Beth Headrick ventured into the gaslit underground in search of Dru Pagliassotti, and the answer to one burning question: why steampunk?
Why did you choose to set your novel in the steampunk genre and why, in going with a steampunk theme, did you choose to go off-world instead of following the traditional Victorian steampunk?
Ondinium is definitely inspired by London (which the Romans named Londinium). However, I didn’t want to be constrained by historical reality when I wrote Clockwork Heart. I wanted to have the freedom to write without worrying about real-world places, figures, and events. Fantasy allowed me to propose a lighter-than-air metal, develop a caste system in which the aristocracy is much more rules-constrained than the lower class, and present a belief system that includes reincarnation.
Besides, what writer would want to compete with Gibson & Sterling’s award-winning The Difference Engine? :-)
What, if any, books and/or authors have influenced your writing in this regard?
I enjoy steampunk and quasi-steampunk/fantasy-Victorian novels like Volsky’s The Grand Ellipse, Stephenson’s The Diamond Age, Dahlquist’s The Glass Books of the Dream Eaters, Pullman’s His Dark Materials trilogy, Michael Moorcock’s Bastable and Hawkmoon series, and China Mieville’s Iron Council. However, what really captivates me about steampunk is the imagery in film, anime, comic books, and roleplaying games — The City of Lost Children, Brazil, Howl’s Moving Castle, GURPS Steampunk, Iron Kingdoms, and so forth. Steampunk is visually gorgeous — take a look at Datamancer’s Victorian laptop, for example. Beautiful! I tried to conjure up some of that “look” in Clockwork Heart’s descriptions of flying over Ondinium and around the Great Engine, but it’s hard to do with just words. I’m very grateful to Timothy Lantz for providing my book with such a wonderful cover
Clockwork Heart can truly be called a steampunk romance and seems geared (no pun intended) towards females. Why did you decide to write it like this? Was it a concious decision, given the dearth of steampunk romances available?
I’d love to be able to say that I wrote Clockwork Heart because there’s a shortage of steampunk written by and for women. Unfortunately, I didn’t even think about it until my editor asked me what other books are “like” Clockwork Heart for marketing purposes. At that point I paused and realized I was in trouble — steampunk is still a male-dominated subgenre. Maybe Clockwork Heart will interest more women in writing steampunk. I hope so!
As it happens, Clockwork Heart started out as a few ideas and mental images: I knew I wanted to write a romance, that it would feature a daring heroine who flies with metal wings and a cold guy with glasses, and that there’d be a combat scene set amid a bunch of gigantic floating gears. The fantasy steampunk setting grew naturally from there.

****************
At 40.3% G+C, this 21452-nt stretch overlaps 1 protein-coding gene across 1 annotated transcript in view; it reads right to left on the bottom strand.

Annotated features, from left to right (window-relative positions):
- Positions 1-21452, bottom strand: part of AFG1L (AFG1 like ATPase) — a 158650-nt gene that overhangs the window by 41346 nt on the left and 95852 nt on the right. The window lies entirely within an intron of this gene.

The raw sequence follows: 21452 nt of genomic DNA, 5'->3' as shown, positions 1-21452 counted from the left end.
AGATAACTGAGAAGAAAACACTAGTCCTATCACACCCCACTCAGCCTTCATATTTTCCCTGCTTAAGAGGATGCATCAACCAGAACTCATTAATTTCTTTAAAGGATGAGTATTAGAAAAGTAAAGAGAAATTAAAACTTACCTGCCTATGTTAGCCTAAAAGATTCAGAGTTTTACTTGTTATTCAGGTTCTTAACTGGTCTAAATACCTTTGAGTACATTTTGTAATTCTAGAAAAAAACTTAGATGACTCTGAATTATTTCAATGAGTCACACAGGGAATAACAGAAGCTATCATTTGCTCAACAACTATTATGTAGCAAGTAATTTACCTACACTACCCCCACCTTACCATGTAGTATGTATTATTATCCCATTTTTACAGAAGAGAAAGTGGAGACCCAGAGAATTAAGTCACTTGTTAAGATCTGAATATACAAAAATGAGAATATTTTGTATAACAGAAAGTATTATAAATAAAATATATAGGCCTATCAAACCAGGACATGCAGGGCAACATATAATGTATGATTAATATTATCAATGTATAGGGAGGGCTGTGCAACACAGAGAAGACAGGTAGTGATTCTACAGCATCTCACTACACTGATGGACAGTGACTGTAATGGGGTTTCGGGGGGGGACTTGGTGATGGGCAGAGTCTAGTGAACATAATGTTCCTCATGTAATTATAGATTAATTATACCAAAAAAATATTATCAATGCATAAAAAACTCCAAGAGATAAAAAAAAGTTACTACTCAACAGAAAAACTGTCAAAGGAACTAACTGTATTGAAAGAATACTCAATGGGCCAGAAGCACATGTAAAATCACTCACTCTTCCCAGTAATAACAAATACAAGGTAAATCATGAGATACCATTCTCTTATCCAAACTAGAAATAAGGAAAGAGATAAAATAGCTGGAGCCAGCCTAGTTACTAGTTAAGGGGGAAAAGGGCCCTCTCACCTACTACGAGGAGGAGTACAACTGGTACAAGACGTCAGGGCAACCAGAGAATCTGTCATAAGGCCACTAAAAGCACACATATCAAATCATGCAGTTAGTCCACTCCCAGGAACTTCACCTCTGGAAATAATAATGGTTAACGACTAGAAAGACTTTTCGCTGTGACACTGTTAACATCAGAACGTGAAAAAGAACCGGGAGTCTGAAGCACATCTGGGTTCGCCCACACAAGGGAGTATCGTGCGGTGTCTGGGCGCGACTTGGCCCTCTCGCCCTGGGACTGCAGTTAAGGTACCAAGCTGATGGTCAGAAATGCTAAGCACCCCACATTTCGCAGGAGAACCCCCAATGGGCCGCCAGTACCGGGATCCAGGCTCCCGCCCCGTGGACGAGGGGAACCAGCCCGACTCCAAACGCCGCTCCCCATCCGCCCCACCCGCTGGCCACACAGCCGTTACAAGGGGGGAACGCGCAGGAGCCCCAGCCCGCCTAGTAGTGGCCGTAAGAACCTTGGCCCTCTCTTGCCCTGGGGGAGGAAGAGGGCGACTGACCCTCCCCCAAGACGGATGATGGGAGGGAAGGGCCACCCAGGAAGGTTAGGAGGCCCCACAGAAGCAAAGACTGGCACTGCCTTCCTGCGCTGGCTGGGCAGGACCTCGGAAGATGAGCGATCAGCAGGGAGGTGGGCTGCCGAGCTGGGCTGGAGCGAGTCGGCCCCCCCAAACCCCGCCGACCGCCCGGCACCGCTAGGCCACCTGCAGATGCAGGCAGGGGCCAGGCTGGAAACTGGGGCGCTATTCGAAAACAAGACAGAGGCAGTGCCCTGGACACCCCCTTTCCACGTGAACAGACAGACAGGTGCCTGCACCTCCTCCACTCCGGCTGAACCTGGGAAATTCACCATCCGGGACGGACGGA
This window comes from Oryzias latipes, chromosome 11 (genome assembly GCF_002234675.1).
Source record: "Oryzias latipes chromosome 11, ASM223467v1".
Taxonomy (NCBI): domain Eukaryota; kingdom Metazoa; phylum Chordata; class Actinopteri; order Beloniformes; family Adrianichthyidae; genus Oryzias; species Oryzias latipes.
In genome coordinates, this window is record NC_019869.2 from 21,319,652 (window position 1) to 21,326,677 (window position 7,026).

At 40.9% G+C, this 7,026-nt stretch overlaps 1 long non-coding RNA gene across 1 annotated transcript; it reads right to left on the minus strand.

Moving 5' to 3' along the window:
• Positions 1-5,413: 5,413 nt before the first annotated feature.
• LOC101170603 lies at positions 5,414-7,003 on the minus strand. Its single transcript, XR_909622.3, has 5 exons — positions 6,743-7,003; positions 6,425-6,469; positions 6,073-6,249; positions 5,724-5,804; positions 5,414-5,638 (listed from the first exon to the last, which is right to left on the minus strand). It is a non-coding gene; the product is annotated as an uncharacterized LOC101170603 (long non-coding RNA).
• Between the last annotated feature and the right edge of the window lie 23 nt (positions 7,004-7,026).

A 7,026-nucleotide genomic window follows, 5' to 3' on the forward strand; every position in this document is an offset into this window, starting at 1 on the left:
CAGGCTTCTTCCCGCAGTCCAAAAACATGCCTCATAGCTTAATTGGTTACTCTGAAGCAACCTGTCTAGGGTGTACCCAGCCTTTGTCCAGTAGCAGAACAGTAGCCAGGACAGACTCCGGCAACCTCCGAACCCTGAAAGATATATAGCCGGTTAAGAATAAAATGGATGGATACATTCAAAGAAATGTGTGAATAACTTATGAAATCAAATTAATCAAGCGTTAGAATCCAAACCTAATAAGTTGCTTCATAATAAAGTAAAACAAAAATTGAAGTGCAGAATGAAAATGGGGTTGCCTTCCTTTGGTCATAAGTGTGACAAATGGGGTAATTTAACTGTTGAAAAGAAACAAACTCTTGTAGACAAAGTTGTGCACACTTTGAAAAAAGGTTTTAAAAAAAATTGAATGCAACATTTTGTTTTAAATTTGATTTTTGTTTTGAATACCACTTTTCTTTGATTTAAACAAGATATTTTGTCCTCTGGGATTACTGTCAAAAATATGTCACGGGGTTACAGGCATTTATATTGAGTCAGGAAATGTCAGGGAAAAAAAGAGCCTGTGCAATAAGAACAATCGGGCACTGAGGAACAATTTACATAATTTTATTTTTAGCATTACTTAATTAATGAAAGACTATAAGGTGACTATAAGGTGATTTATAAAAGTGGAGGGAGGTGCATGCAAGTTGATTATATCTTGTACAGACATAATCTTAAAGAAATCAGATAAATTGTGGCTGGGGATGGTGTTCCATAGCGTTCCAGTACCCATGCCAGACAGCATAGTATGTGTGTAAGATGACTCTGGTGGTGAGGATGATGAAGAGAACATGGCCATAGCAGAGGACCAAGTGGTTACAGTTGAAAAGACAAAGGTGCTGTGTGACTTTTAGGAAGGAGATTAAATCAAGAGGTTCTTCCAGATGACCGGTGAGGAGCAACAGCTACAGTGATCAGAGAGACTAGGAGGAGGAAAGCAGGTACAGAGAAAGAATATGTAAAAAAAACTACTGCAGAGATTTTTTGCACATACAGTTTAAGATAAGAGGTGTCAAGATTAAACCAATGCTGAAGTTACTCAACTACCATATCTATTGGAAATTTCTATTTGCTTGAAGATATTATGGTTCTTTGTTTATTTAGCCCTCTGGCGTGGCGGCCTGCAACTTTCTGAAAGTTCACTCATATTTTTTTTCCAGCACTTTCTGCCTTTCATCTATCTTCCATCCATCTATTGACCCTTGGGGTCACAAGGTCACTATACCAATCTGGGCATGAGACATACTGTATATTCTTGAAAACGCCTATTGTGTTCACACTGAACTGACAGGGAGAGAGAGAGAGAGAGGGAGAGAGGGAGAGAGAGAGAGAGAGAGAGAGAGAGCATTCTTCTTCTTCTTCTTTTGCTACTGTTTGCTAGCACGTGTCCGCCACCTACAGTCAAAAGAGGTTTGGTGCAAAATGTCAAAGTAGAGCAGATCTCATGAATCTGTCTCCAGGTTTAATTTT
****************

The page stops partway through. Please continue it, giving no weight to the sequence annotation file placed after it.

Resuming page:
Do you plan to continue writing novels set in the world where Clockwork Heart is based?
I’m really flattered that several people have asked me about sequels. I’m currently working on a blood-drenched political fantasy, but in the back of my mind I’ve been mulling over the technology race between Ondinium and Cabiel, the tension between diplomacy and espionage, and whether the blind could learn to read punch cards like Braille...
In your opinion, is the recent upswing in steampunk material and popularity going to continue and will it keep producing quality work or is there the possiblity that it will become trendy, thus leading to low-quality, mass-produced work?
Wow, that’s a dangerous question. I’m afraid somebody’s going to be reading this and think, “Low-quality, mass-produced work? What do you call steampunk romance?” :-)
No doubt, steampunk will continue to morph. It’s already changed a lot from its purest form — now we have clockpunk, fantasy steampunk, retrofuturism, and, um, steampunk romance. ;-) Will steampunk become trendy? It could. The NeoVictorian design aesthetic combines the elegance of Victorian craftsmanship with the convenience of contemporary technology. There’s a lot to be said for that. Plus, steampunk and NeoVictorianism are pretty popular in Japan — think Steamboy and Lolita fashions for a moment! — and Japan often leads the U.S. when it comes to trends in popular culture. So I won’t dismiss the possibility out of hand.
I’d actually like to see more steampunk on the shelves and in the movies, and I’d love to see more of a steampunk design aesthetic in our technology. Where can I get a brass iPod engraved with my ancestral coat of arms?
Dru Pagliassotti teaches at California Lutheran University and has been running her webzine, The Harrow, for over ten years. Some of her favorite things are hardboiled fiction, weird fantasy, costume parties, horror, Raymond Chandler, power metal, Mac computers, manga, anime, tabletop RPGs, simple living, and tall ships. She enjoys traveling, adores iguanas, and canpit fix any of her four broken pocket watches. Visit her at drupagliassotti.com.